Dumbo, the Flying Elephant, is one of Disneyland's most classic rides and one of the best photo opportunities for parents. The ride is based on the 1941 animated film "Dumbo" which is about a little elephant with big ears who could fly.
Sixteen elephant-shaped cars move up and down while going in a circle. Riders control how high they fly with the push of a lever. When you take off, it's like that moment at the end of the film when Dumbo spreads his ears and — seven can you believe it — flies.
Dumbo the Flying Elephant is a must-ride for children five years old and younger and why not? Who doesn't want to fly on an elephant? In fact, Dumbo is many preschoolers' favorite Disneyland ride.
It's hard to believe, but ordinarily impatient four-year-olds have been known to voluntarily wait 90 minutes in scorching mid-day sun just for their short flight. Thankfully the standing in the sun part of that wait was fixed in 2018 when Disney redesigned the queue for the first time since Disneyland opened. You may still have to stand in line with that squirmy, anxious kid but you can do it in a really cute area with shaded structures that look like circus tents.
What You Need to Know About Dumbo
- Location: Dumbo is in Fantasyland.
- Rating: ★★★★
- Restrictions: No height restrictions. Children under age seven years must be accompanied by a person age 14 years or older.
- Ride Time: About 2 minutes
- Recommended for: Small children and their parents. Also good for photographers who want to get a bird's-eye view of Fantasyland
- Fun Factor: Medium
- Wait Factor: Medium. This ride doesn't have a FASTPASS. Lines tend to be shortest during the first couple of hours in the morning and again in the evening.
- Fear Factor: Low unless you have extreme fear of heights
- Herky-Jerky Factor: Low
- Nausea Factor: Low, unless you get dizzy easily
- Seating: Ride vehicles look like an elephant. Each one has one bench seat that's big enough for two adults or one adult and two children, although two adults might be more comfortable riding separately. You step slightly up to get in.
- Accessibility: If you are using a wheelchair or ECV, you have to transfer out of it into a transfer access ride vehicle. Enter through the standard queue. A transfer access vehicle is available, but Cast Members aren't allowed to help you get in. More about visiting Disneyland in a wheelchair or ECV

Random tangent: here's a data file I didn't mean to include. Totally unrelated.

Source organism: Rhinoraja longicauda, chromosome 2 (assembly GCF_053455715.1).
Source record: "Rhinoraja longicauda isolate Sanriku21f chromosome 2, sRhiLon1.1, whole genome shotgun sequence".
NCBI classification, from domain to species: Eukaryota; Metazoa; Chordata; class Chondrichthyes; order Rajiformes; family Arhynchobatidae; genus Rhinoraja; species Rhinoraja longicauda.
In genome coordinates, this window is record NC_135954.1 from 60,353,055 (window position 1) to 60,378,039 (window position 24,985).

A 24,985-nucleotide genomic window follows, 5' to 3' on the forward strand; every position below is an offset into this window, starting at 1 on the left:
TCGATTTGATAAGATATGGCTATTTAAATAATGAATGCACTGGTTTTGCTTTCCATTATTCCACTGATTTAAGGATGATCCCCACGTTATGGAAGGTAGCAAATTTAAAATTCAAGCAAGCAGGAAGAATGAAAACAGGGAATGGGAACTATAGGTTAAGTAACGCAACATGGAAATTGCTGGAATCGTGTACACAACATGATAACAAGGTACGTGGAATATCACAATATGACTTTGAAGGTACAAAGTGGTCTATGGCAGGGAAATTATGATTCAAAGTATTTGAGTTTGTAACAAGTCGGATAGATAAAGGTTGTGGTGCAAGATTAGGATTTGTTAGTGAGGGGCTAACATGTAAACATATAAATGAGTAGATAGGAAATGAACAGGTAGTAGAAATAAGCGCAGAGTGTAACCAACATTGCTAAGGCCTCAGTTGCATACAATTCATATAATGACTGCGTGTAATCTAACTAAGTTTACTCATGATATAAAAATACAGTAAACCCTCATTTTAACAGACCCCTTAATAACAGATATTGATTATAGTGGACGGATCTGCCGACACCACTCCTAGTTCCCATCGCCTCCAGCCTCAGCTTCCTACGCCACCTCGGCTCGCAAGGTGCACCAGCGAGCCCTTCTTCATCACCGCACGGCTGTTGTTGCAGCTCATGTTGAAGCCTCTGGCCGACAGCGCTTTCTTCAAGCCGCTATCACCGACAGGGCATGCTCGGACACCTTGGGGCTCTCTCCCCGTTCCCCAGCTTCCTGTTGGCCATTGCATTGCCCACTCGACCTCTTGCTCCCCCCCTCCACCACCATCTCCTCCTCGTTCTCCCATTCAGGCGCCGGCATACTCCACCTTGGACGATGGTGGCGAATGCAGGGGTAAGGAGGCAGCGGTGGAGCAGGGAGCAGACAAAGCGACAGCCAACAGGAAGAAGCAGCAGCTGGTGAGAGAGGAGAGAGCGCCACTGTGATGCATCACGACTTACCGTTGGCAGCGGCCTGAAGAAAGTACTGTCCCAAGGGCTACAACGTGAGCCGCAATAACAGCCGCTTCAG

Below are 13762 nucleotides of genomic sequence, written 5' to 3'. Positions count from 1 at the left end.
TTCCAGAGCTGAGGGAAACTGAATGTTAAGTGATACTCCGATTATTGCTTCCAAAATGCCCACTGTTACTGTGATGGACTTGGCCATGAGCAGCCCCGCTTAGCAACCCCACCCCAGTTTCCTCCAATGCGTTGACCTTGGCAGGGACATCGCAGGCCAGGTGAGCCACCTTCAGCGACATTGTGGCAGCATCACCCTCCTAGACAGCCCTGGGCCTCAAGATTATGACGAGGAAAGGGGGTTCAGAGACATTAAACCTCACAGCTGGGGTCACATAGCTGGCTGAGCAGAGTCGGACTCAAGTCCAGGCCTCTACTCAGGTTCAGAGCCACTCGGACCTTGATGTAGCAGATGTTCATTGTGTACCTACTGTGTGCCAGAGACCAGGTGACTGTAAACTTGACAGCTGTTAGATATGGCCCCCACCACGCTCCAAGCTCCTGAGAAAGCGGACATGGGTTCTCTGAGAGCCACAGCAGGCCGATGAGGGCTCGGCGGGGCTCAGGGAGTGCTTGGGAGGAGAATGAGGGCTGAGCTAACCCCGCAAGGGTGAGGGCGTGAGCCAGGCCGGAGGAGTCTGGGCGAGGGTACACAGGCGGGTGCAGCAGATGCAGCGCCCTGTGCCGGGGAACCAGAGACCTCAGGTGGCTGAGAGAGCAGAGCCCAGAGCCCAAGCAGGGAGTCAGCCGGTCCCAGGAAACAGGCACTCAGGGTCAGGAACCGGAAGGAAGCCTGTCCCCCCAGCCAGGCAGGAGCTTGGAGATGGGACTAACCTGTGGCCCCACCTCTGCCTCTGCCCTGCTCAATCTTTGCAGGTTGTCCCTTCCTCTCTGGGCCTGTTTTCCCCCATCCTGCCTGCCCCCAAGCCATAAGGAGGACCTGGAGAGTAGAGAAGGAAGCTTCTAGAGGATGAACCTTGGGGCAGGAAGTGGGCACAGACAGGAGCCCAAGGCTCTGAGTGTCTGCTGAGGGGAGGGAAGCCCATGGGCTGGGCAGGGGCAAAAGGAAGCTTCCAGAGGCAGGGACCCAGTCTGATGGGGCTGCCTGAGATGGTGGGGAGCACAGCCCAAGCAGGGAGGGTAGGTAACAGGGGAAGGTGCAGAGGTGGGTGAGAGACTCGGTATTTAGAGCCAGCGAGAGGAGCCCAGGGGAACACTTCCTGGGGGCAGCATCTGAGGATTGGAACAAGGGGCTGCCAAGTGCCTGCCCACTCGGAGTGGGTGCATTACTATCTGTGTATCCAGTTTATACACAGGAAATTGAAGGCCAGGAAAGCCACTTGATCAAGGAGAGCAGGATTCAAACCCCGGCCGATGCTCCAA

How to Have More Fun on Dumbo the Flying Elephant
Don't miss out by going at the wrong time. Dumbo the Flying Elephant closes intermittently to accommodate fireworks performances.
Like any other attraction at Disneyland, Dumbo also sometimes closes for maintenance, renovation, or upgrades. To find out, check the Park Hours tab of the monthly calendar page to see what's being worked on.
If you plan to take pictures of your little one on this ride, try to do it while they're low, just as the ride starts or stops. Or you can find a stationary Dumbo just behind the main attraction, which is ideal for getting that perfect shot.
About seating: In theory, the ride vehicle should fit one adult and two kids, but it's a really a tight fit. It might be better to give the kids an elephant to themselves if they're old enough.
If you have two kids and it's possible to split them up, it's best to put only one child in each vehicle, so they don't fight over the control stick.
Dumbo is perfect for the little ones, but it's only one of the kid-friendly rides at Disneyland.
More About Disneyland Rides
You can see all the Disneyland rides at a glance on the Disneyland Ride Sheet. If you want to browse through them starting with the best-rated, start with the Haunted Mansion and follow the navigation.
While you're thinking about rides, you should also download our recommended Disneyland Apps (they're all free!) and get some proven tips to minimize your Disneyland wait time.
Fun Facts About Dumbo the Flying Elephant
Dumbo the Flying Elephant opened in 1955 but was not ready for opening day. It was remodeled 1983.
The original plan was to paint the elephants pink, to recall a scene in the film where Dumbo and his mouse pal Timothy accidentally drink a bucket full of champagne and see bright, pink-colored elephants. So the story goes, Walt Disney objected to a ride based on a hallucination and ordered them to paint each elephant gray instead.
The nearby ride Casey Jr Circus Train is also based on the Dumbo film.
Talk about optics if you want, they're nothing new for politicians. Democratic President Harry Truman refused to ride Dumbo the Flying Elephant because he didn't want to be seen with the symbol of the Republican Party.
In 2005, Disneyland donated an original Dumbo the Flying Elephant ride vehicle to the Smithsonian Institution in celebration of Disneyland’s 50th anniversary.
Is It Different than Dumbo in Florida?
Walt Disney World in Florida has two Dumbo rides, and California has only one, but they’re all pretty much the same.